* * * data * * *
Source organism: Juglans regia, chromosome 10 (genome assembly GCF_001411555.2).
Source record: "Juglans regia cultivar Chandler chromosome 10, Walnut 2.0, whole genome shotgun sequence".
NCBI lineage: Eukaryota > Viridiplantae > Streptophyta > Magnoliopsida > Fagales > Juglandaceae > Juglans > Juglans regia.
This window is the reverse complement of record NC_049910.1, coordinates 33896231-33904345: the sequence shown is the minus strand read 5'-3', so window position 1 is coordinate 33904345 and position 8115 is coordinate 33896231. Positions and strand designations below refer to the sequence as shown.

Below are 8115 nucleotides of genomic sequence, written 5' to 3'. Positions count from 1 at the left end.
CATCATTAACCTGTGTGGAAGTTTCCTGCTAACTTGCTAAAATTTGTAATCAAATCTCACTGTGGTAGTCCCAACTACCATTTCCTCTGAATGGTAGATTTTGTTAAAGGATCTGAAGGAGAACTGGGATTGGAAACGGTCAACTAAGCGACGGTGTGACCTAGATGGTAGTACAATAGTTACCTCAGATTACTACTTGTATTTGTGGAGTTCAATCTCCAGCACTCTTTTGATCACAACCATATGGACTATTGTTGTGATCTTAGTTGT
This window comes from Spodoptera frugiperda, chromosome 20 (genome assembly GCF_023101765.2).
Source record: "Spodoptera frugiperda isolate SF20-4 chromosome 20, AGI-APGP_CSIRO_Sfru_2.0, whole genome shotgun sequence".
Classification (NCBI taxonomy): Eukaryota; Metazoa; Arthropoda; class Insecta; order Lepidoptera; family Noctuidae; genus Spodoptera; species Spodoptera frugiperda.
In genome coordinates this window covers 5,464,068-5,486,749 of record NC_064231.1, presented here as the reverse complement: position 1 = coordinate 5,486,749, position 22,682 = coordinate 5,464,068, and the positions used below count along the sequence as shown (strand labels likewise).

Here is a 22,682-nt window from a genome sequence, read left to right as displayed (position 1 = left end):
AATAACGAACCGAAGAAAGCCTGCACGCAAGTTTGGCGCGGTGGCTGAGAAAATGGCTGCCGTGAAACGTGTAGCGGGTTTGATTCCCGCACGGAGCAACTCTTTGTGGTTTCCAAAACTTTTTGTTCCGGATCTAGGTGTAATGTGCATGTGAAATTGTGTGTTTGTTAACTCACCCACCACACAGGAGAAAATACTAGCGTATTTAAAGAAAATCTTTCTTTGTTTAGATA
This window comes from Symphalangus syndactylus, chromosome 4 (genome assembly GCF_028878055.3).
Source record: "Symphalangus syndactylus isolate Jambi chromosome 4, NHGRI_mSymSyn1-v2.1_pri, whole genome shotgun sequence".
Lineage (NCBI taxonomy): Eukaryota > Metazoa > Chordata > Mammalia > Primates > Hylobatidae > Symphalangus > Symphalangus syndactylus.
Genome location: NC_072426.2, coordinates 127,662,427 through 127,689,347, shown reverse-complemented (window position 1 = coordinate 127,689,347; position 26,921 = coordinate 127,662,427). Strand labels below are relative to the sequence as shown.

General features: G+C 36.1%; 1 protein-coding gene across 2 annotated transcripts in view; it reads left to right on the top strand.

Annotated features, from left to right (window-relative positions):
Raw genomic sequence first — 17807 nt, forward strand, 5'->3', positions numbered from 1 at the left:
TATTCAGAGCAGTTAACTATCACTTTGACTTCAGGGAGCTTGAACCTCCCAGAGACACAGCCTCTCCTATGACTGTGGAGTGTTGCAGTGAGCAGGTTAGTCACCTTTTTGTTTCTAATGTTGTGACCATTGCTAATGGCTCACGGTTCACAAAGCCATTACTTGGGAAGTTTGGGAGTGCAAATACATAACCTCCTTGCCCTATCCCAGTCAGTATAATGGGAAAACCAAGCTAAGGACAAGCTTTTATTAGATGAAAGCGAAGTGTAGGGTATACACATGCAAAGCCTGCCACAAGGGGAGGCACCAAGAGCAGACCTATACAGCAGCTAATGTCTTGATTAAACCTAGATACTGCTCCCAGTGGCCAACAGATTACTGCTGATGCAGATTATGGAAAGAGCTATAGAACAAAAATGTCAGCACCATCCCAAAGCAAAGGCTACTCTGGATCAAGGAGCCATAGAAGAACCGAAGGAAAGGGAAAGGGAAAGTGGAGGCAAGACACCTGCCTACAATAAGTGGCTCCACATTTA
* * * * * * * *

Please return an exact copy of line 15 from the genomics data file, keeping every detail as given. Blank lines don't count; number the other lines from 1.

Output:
Lineage (NCBI taxonomy): Eukaryota > Metazoa > Chordata > Mammalia > Primates > Hylobatidae > Symphalangus > Symphalangus syndactylus.